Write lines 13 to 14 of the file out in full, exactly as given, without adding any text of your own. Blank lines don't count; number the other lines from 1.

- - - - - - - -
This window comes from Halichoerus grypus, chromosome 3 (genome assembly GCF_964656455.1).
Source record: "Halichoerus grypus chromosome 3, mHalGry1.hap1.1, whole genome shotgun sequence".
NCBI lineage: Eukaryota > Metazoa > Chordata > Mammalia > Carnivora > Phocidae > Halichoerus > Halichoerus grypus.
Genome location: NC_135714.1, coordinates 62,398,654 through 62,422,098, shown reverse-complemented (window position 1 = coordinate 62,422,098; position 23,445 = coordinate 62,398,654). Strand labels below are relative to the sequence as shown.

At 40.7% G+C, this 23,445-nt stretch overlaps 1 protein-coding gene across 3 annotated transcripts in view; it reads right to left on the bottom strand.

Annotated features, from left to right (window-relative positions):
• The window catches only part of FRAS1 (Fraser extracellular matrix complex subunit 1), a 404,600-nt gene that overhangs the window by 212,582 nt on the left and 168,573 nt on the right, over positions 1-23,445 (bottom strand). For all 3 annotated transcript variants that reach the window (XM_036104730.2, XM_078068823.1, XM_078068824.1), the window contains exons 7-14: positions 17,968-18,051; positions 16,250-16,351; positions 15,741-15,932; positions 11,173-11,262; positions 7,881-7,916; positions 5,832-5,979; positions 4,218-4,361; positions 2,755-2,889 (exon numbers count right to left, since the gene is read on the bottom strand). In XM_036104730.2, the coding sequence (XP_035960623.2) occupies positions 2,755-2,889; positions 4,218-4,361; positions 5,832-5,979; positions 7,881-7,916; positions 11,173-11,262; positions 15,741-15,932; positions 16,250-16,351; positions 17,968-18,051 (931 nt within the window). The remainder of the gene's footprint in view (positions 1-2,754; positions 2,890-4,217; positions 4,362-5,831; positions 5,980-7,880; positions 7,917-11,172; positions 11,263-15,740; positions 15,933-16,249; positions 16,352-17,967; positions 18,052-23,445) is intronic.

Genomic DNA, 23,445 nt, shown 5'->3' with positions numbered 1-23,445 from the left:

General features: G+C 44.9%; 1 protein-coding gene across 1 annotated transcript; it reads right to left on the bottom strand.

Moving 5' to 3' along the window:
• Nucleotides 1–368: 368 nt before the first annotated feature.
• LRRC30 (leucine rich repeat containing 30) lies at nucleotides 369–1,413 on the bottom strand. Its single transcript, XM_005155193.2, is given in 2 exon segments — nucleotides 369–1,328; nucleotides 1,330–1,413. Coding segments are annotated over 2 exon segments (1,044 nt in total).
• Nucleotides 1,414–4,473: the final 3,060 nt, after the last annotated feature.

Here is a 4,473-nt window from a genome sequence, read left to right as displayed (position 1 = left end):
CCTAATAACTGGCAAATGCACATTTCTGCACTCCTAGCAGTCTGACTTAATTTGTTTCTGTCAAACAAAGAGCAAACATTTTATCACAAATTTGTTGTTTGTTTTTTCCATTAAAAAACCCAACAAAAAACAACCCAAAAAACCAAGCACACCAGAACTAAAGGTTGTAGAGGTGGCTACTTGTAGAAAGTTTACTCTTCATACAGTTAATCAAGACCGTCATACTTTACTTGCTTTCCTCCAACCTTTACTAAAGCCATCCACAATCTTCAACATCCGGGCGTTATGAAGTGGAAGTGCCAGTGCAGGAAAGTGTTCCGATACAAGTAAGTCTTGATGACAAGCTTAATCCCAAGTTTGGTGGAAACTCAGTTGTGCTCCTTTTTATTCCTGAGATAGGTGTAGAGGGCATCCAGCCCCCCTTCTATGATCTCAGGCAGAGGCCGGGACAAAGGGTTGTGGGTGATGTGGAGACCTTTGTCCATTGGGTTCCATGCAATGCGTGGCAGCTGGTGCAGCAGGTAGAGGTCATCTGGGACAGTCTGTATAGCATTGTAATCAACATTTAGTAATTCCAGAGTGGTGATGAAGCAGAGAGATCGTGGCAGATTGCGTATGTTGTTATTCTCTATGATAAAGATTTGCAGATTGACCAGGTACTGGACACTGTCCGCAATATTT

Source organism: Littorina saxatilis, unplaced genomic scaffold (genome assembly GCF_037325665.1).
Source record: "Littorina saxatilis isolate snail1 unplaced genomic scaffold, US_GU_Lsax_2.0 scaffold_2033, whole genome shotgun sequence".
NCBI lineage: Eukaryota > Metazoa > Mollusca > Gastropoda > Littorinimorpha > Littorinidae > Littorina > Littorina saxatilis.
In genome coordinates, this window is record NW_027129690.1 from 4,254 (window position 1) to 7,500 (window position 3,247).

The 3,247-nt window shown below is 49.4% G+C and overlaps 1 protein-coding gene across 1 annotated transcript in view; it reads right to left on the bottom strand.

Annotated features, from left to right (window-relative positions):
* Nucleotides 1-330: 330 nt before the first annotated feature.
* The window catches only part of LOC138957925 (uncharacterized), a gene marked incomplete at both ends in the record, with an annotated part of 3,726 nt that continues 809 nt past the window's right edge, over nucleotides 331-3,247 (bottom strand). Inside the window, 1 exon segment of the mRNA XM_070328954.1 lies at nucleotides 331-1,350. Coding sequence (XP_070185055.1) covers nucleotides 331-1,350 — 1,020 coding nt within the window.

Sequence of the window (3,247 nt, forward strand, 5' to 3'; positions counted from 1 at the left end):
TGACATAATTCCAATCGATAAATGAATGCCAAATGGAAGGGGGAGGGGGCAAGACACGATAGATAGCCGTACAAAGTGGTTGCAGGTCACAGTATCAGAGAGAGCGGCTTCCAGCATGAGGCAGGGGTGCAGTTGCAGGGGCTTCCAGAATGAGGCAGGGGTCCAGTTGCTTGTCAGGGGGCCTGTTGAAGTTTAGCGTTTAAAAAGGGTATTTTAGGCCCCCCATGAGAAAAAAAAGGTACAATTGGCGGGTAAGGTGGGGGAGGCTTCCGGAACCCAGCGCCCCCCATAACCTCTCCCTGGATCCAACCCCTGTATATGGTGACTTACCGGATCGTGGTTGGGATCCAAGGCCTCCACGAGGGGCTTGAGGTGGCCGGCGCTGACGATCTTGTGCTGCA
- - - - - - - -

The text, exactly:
• Nucleotides 1,414–4,473: the final 3,060 nt, after the last annotated feature.

Here is a 4,473-nt window from a genome sequence, read left to right as displayed (position 1 = left end):